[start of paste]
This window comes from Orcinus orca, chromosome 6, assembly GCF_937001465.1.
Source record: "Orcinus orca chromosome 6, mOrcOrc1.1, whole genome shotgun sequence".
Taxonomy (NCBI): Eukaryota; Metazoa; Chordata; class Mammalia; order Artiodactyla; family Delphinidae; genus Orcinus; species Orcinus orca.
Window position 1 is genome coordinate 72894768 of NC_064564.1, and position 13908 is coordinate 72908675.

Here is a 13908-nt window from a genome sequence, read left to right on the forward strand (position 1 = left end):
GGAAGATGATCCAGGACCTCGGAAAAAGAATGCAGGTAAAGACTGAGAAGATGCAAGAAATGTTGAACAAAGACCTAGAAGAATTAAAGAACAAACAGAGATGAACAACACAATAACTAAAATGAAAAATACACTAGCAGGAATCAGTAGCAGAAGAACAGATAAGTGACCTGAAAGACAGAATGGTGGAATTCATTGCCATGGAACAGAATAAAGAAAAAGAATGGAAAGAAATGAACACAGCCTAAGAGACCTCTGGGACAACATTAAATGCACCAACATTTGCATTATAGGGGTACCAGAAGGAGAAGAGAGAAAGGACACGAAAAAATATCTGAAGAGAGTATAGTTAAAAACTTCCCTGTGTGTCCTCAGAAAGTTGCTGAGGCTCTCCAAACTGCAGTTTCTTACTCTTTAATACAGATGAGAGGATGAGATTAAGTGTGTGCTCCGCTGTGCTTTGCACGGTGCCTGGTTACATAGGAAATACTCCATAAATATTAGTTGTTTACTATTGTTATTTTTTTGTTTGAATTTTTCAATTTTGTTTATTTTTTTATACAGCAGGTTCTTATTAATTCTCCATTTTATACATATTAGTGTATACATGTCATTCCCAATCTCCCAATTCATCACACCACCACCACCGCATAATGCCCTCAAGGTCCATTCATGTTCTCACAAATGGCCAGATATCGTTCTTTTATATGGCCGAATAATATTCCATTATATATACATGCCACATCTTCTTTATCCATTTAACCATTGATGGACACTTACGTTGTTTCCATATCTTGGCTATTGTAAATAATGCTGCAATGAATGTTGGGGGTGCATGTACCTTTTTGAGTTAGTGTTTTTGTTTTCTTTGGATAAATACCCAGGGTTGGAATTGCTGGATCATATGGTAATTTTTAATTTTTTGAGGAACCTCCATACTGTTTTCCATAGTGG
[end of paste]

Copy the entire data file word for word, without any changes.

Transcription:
This window comes from Orcinus orca, chromosome 6, assembly GCF_937001465.1.
Source record: "Orcinus orca chromosome 6, mOrcOrc1.1, whole genome shotgun sequence".
Taxonomy (NCBI): Eukaryota; Metazoa; Chordata; class Mammalia; order Artiodactyla; family Delphinidae; genus Orcinus; species Orcinus orca.
Window position 1 is genome coordinate 72894768 of NC_064564.1, and position 13908 is coordinate 72908675.

Here is a 13908-nt window from a genome sequence, read left to right on the forward strand (position 1 = left end):
GGAAGATGATCCAGGACCTCGGAAAAAGAATGCAGGTAAAGACTGAGAAGATGCAAGAAATGTTGAACAAAGACCTAGAAGAATTAAAGAACAAACAGAGATGAACAACACAATAACTAAAATGAAAAATACACTAGCAGGAATCAGTAGCAGAAGAACAGATAAGTGACCTGAAAGACAGAATGGTGGAATTCATTGCCATGGAACAGAATAAAGAAAAAGAATGGAAAGAAATGAACACAGCCTAAGAGACCTCTGGGACAACATTAAATGCACCAACATTTGCATTATAGGGGTACCAGAAGGAGAAGAGAGAAAGGACACGAAAAAATATCTGAAGAGAGTATAGTTAAAAACTTCCCTGTGTGTCCTCAGAAAGTTGCTGAGGCTCTCCAAACTGCAGTTTCTTACTCTTTAATACAGATGAGAGGATGAGATTAAGTGTGTGCTCCGCTGTGCTTTGCACGGTGCCTGGTTACATAGGAAATACTCCATAAATATTAGTTGTTTACTATTGTTATTTTTTTGTTTGAATTTTTCAATTTTGTTTATTTTTTTATACAGCAGGTTCTTATTAATTCTCCATTTTATACATATTAGTGTATACATGTCATTCCCAATCTCCCAATTCATCACACCACCACCACCGCATAATGCCCTCAAGGTCCATTCATGTTCTCACAAATGGCCAGATATCGTTCTTTTATATGGCCGAATAATATTCCATTATATATACATGCCACATCTTCTTTATCCATTTAACCATTGATGGACACTTACGTTGTTTCCATATCTTGGCTATTGTAAATAATGCTGCAATGAATGTTGGGGGTGCATGTACCTTTTTGAGTTAGTGTTTTTGTTTTCTTTGGATAAATACCCAGGGTTGGAATTGCTGGATCATATGGTAATTTTTAATTTTTTGAGGAACCTCCATACTGTTTTCCATAGTGG